Wolf Kuehn, F.G.G., F.G.A., Editor
From the Editor
I just returned from SE Asia after travelling in Myanmar, attending “The 3nd International Gem & Jewelry Conference” GIT 2012 in Bangkok and participating in the post-conference tour to Chanthaburi and Cambodia.
More about my travel and news from Thailand in the January CIGem Newsletter Winter 2013.
In this special GL Newsletter I will report briefly about interesting topics presented during the conference as I did 3 years ago for the GIT 2008 conference.
GIT 2012 The 3nd International Gem & Jewelry Conference
Held for the third time in Bangkok, Thailand and organized by the The Gem and Jewelry Institute of Thailand GIT 2012 attracted over 500 participants from around the world. It was encouraging to see many young contributors sharing their research and work projects in oral presentations and poster sessions covering a wide scope of topics from gemmology to jewellery design.
Many thanks to Ms. Wilawan Atichat, Director of GIT and her team for a superb job in organizing this event. Over half of the contributions were dedicated to the section “Gem Identification and Treatments”.
You can download the close to 500 pages of the E-Proceedings PDF document from here (zip file, 90 MB). I will refer to them in my comments and observations below; also download our poster “Raman Spectroscopy – A Powerful Tool in Gem Identification” (PDF, 948 KB).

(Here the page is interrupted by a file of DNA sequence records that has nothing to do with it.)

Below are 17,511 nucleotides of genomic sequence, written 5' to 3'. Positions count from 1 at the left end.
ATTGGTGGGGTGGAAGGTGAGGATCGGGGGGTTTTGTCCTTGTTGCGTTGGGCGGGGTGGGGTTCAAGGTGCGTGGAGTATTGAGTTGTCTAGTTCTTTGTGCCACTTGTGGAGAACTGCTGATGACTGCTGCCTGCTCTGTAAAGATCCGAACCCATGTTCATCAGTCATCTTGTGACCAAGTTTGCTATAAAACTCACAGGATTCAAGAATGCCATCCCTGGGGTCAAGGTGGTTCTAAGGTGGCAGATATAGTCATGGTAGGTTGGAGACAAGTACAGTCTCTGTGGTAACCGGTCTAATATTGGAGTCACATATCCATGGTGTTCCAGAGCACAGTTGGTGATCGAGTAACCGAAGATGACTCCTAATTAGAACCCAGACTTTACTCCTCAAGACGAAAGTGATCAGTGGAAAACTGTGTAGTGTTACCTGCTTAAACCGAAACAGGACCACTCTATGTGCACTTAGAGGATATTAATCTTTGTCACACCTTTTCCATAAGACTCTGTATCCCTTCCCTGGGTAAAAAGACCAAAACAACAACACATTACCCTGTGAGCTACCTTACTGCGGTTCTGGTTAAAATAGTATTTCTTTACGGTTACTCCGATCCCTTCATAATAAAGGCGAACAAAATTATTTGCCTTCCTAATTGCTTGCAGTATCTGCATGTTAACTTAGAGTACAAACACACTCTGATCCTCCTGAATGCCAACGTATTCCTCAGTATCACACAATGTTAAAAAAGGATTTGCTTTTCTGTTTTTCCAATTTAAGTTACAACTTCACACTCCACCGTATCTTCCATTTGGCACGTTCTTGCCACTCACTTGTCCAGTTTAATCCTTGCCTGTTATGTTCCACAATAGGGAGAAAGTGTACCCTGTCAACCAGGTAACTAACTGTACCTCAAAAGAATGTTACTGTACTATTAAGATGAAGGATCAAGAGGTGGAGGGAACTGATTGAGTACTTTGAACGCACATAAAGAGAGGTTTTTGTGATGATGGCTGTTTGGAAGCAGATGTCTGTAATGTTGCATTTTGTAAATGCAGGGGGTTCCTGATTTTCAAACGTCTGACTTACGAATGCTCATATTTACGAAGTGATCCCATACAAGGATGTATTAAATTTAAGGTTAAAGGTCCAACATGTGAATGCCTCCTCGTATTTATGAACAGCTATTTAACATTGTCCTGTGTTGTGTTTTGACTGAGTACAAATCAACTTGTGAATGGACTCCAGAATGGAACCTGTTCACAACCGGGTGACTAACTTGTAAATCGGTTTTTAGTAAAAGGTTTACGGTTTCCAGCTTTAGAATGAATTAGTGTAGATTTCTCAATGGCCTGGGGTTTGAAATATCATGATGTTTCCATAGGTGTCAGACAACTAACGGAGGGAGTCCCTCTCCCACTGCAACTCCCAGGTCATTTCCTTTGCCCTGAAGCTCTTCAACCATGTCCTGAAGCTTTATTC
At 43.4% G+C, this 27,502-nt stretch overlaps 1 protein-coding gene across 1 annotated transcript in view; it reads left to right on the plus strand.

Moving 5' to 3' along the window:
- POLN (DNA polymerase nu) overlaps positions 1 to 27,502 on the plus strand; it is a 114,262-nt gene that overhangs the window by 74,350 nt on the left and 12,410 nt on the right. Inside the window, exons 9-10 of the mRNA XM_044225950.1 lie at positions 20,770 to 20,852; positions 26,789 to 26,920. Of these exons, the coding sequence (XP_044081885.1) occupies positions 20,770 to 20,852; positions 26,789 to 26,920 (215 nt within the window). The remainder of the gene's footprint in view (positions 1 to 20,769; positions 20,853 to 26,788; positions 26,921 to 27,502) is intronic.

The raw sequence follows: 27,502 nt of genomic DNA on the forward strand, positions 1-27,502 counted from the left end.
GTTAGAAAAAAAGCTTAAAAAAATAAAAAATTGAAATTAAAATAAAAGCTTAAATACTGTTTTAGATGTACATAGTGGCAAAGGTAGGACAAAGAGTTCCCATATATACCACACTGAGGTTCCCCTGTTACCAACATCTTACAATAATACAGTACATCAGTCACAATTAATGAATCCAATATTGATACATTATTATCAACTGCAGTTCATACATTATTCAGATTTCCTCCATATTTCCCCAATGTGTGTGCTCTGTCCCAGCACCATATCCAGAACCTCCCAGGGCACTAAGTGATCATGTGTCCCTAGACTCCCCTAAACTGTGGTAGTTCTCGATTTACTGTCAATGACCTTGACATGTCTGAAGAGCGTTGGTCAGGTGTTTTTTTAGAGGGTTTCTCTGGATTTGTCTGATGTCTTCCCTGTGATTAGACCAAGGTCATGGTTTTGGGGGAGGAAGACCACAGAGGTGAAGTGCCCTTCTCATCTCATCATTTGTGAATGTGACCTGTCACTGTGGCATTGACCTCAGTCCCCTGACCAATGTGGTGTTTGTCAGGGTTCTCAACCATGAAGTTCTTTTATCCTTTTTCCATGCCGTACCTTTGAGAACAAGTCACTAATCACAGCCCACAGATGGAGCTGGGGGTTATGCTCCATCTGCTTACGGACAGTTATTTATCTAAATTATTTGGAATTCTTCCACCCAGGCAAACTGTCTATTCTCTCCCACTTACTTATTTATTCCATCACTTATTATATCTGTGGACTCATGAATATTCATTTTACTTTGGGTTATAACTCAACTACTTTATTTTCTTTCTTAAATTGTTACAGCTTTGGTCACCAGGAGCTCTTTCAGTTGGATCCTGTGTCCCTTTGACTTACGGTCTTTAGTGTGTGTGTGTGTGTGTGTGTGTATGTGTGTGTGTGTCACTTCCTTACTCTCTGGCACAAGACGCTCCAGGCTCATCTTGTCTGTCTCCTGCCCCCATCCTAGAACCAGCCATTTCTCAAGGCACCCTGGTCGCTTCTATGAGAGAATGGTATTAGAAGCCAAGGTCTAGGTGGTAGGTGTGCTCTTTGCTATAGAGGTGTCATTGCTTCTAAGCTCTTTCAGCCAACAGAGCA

Diffusion of Transition Metals in Gemstones
Three years ago Yong-Kil Ahn and Jong-Wan Park, Hanyang University, Seoul, Korea submitted a research poster to GIT 2008 “Comparative study of Cr3+ diffusion in proton and electron irradiated chrysoberyl” (PDF, 325 KB). It was work in progress and I maintained contact with the authors to stay up-to-date.
In the meantime they published two other articles to be shared: “Diffusion of chromium in sapphire: The effects of electron beam irradiation” (PDF, 960 KB) and “Effects of electron-beam irradiation, a thin-Ti layer, and a BeO additive on the diffusion of titanium in synthetic sapphire” (PDF, 972 KB).
As part of their research several diffusion experiments were performed and various methods for enhancing the diffusity were attempted as demonstrated in their poster “Diffusion of Transition Metals in Gemstones using various Specimen Preparation Methods” (E-Proceedings, page 164ff). Photoluminescence results for the specimens using a 325 nm He-Cd excitation source show a clear difference between the fluorescence of sapphire before and after irradiation.